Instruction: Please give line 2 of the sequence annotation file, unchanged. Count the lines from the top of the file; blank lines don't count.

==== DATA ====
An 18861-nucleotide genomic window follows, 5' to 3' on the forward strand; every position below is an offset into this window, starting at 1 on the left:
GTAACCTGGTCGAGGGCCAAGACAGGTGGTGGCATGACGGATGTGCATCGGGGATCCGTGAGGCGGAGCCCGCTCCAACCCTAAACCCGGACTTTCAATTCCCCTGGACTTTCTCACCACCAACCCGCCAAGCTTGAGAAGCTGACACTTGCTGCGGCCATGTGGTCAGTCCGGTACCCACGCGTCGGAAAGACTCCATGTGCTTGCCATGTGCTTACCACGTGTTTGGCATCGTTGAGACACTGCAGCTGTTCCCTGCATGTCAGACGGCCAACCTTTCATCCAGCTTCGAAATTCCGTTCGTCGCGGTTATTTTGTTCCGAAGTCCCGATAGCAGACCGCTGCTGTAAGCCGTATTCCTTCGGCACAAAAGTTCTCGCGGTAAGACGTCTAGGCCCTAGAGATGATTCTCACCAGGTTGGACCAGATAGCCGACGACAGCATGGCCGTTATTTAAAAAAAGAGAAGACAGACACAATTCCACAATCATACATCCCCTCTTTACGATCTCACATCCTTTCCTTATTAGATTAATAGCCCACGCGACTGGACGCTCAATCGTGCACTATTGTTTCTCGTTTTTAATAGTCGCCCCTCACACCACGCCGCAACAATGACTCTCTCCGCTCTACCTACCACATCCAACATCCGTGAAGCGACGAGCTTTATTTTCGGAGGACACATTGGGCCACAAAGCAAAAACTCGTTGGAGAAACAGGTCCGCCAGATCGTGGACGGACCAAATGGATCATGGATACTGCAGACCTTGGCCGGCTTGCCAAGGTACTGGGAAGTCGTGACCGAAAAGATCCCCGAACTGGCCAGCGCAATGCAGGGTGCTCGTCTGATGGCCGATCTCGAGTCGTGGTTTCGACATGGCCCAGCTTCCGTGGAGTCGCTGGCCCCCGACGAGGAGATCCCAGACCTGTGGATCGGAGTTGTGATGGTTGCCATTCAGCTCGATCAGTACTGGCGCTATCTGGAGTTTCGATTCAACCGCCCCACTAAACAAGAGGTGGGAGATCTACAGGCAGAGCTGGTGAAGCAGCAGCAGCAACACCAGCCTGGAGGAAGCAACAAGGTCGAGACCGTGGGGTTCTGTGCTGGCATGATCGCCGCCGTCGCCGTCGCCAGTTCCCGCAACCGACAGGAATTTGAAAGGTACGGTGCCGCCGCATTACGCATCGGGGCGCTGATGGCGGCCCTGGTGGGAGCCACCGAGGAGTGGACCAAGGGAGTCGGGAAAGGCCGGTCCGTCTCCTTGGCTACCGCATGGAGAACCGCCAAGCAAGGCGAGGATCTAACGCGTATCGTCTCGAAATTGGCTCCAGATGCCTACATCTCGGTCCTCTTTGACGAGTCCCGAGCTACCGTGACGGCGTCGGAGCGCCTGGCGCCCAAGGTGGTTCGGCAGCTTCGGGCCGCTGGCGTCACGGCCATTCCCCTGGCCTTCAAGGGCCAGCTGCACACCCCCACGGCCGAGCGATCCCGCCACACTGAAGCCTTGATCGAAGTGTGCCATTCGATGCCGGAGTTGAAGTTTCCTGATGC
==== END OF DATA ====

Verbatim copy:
GTAACCTGGTCGAGGGCCAAGACAGGTGGTGGCATGACGGATGTGCATCGGGGATCCGTGAGGCGGAGCCCGCTCCAACCCTAAACCCGGACTTTCAATTCCCCTGGACTTTCTCACCACCAACCCGCCAAGCTTGAGAAGCTGACACTTGCTGCGGCCATGTGGTCAGTCCGGTACCCACGCGTCGGAAAGACTCCATGTGCTTGCCATGTGCTTACCACGTGTTTGGCATCGTTGAGACACTGCAGCTGTTCCCTGCATGTCAGACGGCCAACCTTTCATCCAGCTTCGAAATTCCGTTCGTCGCGGTTATTTTGTTCCGAAGTCCCGATAGCAGACCGCTGCTGTAAGCCGTATTCCTTCGGCACAAAAGTTCTCGCGGTAAGACGTCTAGGCCCTAGAGATGATTCTCACCAGGTTGGACCAGATAGCCGACGACAGCATGGCCGTTATTTAAAAAAAGAGAAGACAGACACAATTCCACAATCATACATCCCCTCTTTACGATCTCACATCCTTTCCTTATTAGATTAATAGCCCACGCGACTGGACGCTCAATCGTGCACTATTGTTTCTCGTTTTTAATAGTCGCCCCTCACACCACGCCGCAACAATGACTCTCTCCGCTCTACCTACCACATCCAACATCCGTGAAGCGACGAGCTTTATTTTCGGAGGACACATTGGGCCACAAAGCAAAAACTCGTTGGAGAAACAGGTCCGCCAGATCGTGGACGGACCAAATGGATCATGGATACTGCAGACCTTGGCCGGCTTGCCAAGGTACTGGGAAGTCGTGACCGAAAAGATCCCCGAACTGGCCAGCGCAATGCAGGGTGCTCGTCTGATGGCCGATCTCGAGTCGTGGTTTCGACATGGCCCAGCTTCCGTGGAGTCGCTGGCCCCCGACGAGGAGATCCCAGACCTGTGGATCGGAGTTGTGATGGTTGCCATTCAGCTCGATCAGTACTGGCGCTATCTGGAGTTTCGATTCAACCGCCCCACTAAACAAGAGGTGGGAGATCTACAGGCAGAGCTGGTGAAGCAGCAGCAGCAACACCAGCCTGGAGGAAGCAACAAGGTCGAGACCGTGGGGTTCTGTGCTGGCATGATCGCCGCCGTCGCCGTCGCCAGTTCCCGCAACCGACAGGAATTTGAAAGGTACGGTGCCGCCGCATTACGCATCGGGGCGCTGATGGCGGCCCTGGTGGGAGCCACCGAGGAGTGGACCAAGGGAGTCGGGAAAGGCCGGTCCGTCTCCTTGGCTACCGCATGGAGAACCGCCAAGCAAGGCGAGGATCTAACGCGTATCGTCTCGAAATTGGCTCCAGATGCCTACATCTCGGTCCTCTTTGACGAGTCCCGAGCTACCGTGACGGCGTCGGAGCGCCTGGCGCCCAAGGTGGTTCGGCAGCTTCGGGCCGCTGGCGTCACGGCCATTCCCCTGGCCTTCAAGGGCCAGCTGCACACCCCCACGGCCGAGCGATCCCGCCACACTGAAGCCTTGATCGAAGTGTGCCATTCGATGCCGGAGTTGAAGTTTCCTGATGC